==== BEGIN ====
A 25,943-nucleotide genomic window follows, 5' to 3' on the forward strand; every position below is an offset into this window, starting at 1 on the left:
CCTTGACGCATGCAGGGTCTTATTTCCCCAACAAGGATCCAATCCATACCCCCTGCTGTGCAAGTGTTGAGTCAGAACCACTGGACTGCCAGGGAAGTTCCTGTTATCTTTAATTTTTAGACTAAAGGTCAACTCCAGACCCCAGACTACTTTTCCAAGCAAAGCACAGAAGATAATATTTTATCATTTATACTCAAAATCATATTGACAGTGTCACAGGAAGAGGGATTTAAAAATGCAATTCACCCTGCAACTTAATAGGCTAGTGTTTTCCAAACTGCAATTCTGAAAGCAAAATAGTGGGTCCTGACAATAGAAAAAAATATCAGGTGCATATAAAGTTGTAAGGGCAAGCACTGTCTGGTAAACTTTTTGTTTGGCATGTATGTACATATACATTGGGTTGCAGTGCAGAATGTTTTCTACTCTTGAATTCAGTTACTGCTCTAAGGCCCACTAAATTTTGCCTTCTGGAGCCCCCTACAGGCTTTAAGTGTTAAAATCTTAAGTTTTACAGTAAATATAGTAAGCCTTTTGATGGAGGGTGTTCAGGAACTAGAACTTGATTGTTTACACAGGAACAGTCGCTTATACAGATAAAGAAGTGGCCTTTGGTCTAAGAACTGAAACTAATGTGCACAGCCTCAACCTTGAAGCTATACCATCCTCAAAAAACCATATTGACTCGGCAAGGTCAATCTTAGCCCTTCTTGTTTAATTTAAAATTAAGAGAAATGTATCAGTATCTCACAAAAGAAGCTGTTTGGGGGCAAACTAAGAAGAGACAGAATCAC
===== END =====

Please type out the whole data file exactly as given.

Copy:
A 25,943-nucleotide genomic window follows, 5' to 3' on the forward strand; every position below is an offset into this window, starting at 1 on the left:
CCTTGACGCATGCAGGGTCTTATTTCCCCAACAAGGATCCAATCCATACCCCCTGCTGTGCAAGTGTTGAGTCAGAACCACTGGACTGCCAGGGAAGTTCCTGTTATCTTTAATTTTTAGACTAAAGGTCAACTCCAGACCCCAGACTACTTTTCCAAGCAAAGCACAGAAGATAATATTTTATCATTTATACTCAAAATCATATTGACAGTGTCACAGGAAGAGGGATTTAAAAATGCAATTCACCCTGCAACTTAATAGGCTAGTGTTTTCCAAACTGCAATTCTGAAAGCAAAATAGTGGGTCCTGACAATAGAAAAAAATATCAGGTGCATATAAAGTTGTAAGGGCAAGCACTGTCTGGTAAACTTTTTGTTTGGCATGTATGTACATATACATTGGGTTGCAGTGCAGAATGTTTTCTACTCTTGAATTCAGTTACTGCTCTAAGGCCCACTAAATTTTGCCTTCTGGAGCCCCCTACAGGCTTTAAGTGTTAAAATCTTAAGTTTTACAGTAAATATAGTAAGCCTTTTGATGGAGGGTGTTCAGGAACTAGAACTTGATTGTTTACACAGGAACAGTCGCTTATACAGATAAAGAAGTGGCCTTTGGTCTAAGAACTGAAACTAATGTGCACAGCCTCAACCTTGAAGCTATACCATCCTCAAAAAACCATATTGACTCGGCAAGGTCAATCTTAGCCCTTCTTGTTTAATTTAAAATTAAGAGAAATGTATCAGTATCTCACAAAAGAAGCTGTTTGGGGGCAAACTAAGAAGAGACAGAATCAC